HIV prevalence and risk behaviour varies between gay men in Southern and Eastern Europe

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HIV prevalence is higher amongst gay men in Southern Europe than amongst gay men in Eastern Europe, according to an international study published in the December 3rd edition of Eurosurveillance.

Almost 17% of gay men in Barcelona were HIV-positive, according to the results of the study, compared to a prevalence of 3% in Prague.

However, the investigators also found high levels of risky sexual behaviour amongst gay men in Eastern Europe and low frequency of HIV testing. “The potential for further HIV transmission in Eastern European cities is evident”, they comment.

Glossary

risky behaviour

In HIV, refers to any behaviour or action that increases an individual’s probability of acquiring or transmitting HIV, such as having unprotected sex, having multiple partners or sharing drug injection equipment.

epidemiology

The study of the causes of a disease, its distribution within a population, and measures for control and prevention. Epidemiology focuses on groups rather than individuals.

oral

Refers to the mouth, for example a medicine taken by mouth.

There has been a marked increase in annual HIV diagnoses amongst gay men across Europe since 2000. Although some of these diagnoses can be attributed to increased levels of HIV testing, others are due to recent onward transmission of the virus. Indeed, other research has shown that significant numbers of gay men engage in sexual behaviour that could involve a risk of contracting HIV.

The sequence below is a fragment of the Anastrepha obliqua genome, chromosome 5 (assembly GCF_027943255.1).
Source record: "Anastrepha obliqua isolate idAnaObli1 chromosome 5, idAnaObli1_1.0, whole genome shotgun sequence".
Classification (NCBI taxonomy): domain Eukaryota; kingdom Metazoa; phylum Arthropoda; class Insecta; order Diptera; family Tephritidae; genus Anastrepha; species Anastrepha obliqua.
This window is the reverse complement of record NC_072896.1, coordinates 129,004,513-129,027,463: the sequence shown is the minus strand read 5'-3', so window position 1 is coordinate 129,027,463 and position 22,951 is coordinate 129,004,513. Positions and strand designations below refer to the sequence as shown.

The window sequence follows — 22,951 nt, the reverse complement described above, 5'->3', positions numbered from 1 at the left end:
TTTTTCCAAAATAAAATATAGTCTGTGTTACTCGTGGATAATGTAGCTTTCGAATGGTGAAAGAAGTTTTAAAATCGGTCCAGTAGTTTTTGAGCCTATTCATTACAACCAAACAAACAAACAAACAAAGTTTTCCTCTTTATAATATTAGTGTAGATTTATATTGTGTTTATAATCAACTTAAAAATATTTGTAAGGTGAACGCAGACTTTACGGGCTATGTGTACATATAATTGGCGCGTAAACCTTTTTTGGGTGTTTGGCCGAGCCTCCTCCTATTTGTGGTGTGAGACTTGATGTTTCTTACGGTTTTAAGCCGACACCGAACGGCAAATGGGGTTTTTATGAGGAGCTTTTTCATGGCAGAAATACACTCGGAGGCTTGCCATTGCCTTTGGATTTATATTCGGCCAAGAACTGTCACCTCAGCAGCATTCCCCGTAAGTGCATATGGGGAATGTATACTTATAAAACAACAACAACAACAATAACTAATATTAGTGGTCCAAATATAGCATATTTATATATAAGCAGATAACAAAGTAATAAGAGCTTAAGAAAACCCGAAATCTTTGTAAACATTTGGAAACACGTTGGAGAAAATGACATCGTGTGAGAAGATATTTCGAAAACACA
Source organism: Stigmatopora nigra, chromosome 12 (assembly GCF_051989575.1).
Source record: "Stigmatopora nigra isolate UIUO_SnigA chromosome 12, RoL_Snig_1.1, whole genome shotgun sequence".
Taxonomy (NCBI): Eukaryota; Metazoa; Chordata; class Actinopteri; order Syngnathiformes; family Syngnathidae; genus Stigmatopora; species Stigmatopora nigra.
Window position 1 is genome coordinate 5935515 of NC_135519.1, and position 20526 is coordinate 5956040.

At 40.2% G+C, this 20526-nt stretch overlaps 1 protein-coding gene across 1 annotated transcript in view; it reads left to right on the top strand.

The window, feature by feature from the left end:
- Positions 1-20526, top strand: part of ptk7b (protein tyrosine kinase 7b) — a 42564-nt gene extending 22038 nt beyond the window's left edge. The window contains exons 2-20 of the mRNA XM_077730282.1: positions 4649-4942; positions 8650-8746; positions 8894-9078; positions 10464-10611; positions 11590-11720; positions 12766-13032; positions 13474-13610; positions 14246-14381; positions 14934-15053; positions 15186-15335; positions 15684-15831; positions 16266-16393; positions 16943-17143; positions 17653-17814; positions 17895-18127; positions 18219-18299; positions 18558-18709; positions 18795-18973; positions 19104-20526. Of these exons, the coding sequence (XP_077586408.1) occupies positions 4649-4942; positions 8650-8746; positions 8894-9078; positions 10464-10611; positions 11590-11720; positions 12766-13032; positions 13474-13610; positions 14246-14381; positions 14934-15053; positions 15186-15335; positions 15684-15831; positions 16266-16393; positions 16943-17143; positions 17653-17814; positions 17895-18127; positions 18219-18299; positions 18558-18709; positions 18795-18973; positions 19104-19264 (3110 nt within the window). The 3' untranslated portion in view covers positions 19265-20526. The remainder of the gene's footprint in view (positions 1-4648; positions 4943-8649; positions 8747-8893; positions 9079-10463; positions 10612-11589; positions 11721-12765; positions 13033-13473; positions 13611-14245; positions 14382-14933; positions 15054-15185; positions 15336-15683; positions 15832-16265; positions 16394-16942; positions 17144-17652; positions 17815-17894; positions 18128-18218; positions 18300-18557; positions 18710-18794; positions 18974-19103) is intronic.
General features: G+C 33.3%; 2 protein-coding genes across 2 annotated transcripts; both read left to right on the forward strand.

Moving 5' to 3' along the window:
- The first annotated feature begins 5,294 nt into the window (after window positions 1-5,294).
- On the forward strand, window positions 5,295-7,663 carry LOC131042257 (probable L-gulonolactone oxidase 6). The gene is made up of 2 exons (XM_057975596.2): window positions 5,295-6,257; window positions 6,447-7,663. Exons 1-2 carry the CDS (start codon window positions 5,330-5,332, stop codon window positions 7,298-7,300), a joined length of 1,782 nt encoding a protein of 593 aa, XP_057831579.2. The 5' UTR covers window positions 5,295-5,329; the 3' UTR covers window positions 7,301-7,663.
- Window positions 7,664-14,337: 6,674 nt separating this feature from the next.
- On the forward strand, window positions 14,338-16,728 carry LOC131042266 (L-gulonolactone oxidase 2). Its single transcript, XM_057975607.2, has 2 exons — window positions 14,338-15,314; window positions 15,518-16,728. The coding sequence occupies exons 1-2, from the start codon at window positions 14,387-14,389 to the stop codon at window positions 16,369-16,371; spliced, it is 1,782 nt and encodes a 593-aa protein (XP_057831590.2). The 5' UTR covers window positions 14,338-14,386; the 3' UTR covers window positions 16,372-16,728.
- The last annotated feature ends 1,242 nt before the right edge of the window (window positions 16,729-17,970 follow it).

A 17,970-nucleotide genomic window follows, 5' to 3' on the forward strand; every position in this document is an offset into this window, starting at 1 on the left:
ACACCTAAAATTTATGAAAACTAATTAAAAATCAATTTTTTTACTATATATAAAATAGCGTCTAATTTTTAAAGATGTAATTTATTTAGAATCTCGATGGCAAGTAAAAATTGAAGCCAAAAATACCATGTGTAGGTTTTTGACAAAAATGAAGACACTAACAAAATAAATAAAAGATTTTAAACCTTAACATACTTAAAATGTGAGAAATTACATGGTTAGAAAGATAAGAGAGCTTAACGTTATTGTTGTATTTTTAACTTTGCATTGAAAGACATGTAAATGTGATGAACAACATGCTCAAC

To better understand the epidemiology of HIV amongst gay and other men who have sex with men, a team of investigators designed a study that involved 2241 individuals in six cities (Barcelona, Spain; Bratislava, Slovakia; Bucharest, Romania; Ljubljana, Slovenia; Prague, Czech Republic; and Verona, Italy). The study was conducted between 2008-09.

The study participants were recruited from the gay scene and all reported sex with another men in the previous twelve months. HIV prevalence was monitored using oral HIV tests. The men also completed questionnaires about their sexual risk behaviour, drug use, and HIV testing history.

HIV prevalence was much higher in Southern Europe than in Eastern Europe. The prevalence of the infection amongst gay men in Barcelona was 17% and it was 12% in Verona. Bratislava had the highest HIV prevalence in Eastern Europe (6%), followed by Ljubljana and Bucharest (both 5%) and Prague (3%).

Levels of HIV testing were highest in Barcelona (56%), followed by Verona (53%), Bucharest (43%), Prague (42%), Ljubljana (38%) and Bratislava (32%).

Reported HIV risk behaviour varied between the cities. The use of condoms with a casual partner was reported by 67% of men in Barcelona and by 36% of individuals in Prague. Condom use for anal sex was lower with regular partners, and was reported by 43% of men in Barcelona and Bucharest and by 20% of men in Bratislava.

Men in Barcelona and Verona had the highest number of reported casual partners (mean 16 and twelve respectively), with lower numbers reported by men in Eastern Europe (mean six – eight).

Alcohol was the most widely used drug in all cities, but other patterns of recreational drug use varied.

References

Mirandola M et al. HIV bio-behavioural survey among men who have sex with men in Barcelona, Bratislava, Bucharest, Ljubljana, Prague and Verona, 2008-09. Eurosurveillance 48: 41, 2009.